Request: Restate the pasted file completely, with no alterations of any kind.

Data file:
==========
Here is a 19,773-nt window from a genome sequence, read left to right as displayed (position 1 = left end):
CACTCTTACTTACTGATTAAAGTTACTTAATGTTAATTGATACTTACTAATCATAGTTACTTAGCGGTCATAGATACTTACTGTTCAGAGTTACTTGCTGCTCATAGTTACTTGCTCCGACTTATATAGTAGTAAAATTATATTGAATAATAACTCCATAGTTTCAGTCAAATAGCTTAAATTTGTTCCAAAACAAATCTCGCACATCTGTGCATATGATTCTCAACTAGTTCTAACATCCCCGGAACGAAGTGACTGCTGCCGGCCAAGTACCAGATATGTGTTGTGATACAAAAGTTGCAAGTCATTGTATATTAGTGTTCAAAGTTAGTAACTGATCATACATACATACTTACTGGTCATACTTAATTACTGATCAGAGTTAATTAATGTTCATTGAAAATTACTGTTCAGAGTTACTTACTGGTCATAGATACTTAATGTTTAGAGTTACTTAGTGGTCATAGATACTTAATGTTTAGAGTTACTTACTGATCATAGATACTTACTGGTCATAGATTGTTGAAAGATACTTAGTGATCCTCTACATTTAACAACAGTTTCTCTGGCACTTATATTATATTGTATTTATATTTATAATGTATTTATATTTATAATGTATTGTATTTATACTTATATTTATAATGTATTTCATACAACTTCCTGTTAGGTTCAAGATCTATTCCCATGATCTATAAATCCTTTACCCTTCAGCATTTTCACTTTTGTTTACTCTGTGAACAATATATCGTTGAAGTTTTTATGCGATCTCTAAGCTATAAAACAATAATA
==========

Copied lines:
Here is a 19,773-nt window from a genome sequence, read left to right as displayed (position 1 = left end):
CACTCTTACTTACTGATTAAAGTTACTTAATGTTAATTGATACTTACTAATCATAGTTACTTAGCGGTCATAGATACTTACTGTTCAGAGTTACTTGCTGCTCATAGTTACTTGCTCCGACTTATATAGTAGTAAAATTATATTGAATAATAACTCCATAGTTTCAGTCAAATAGCTTAAATTTGTTCCAAAACAAATCTCGCACATCTGTGCATATGATTCTCAACTAGTTCTAACATCCCCGGAACGAAGTGACTGCTGCCGGCCAAGTACCAGATATGTGTTGTGATACAAAAGTTGCAAGTCATTGTATATTAGTGTTCAAAGTTAGTAACTGATCATACATACATACTTACTGGTCATACTTAATTACTGATCAGAGTTAATTAATGTTCATTGAAAATTACTGTTCAGAGTTACTTACTGGTCATAGATACTTAATGTTTAGAGTTACTTAGTGGTCATAGATACTTAATGTTTAGAGTTACTTACTGATCATAGATACTTACTGGTCATAGATTGTTGAAAGATACTTAGTGATCCTCTACATTTAACAACAGTTTCTCTGGCACTTATATTATATTGTATTTATATTTATAATGTATTTATATTTATAATGTATTGTATTTATACTTATATTTATAATGTATTTCATACAACTTCCTGTTAGGTTCAAGATCTATTCCCATGATCTATAAATCCTTTACCCTTCAGCATTTTCACTTTTGTTTACTCTGTGAACAATATATCGTTGAAGTTTTTATGCGATCTCTAAGCTATAAAACAATAATA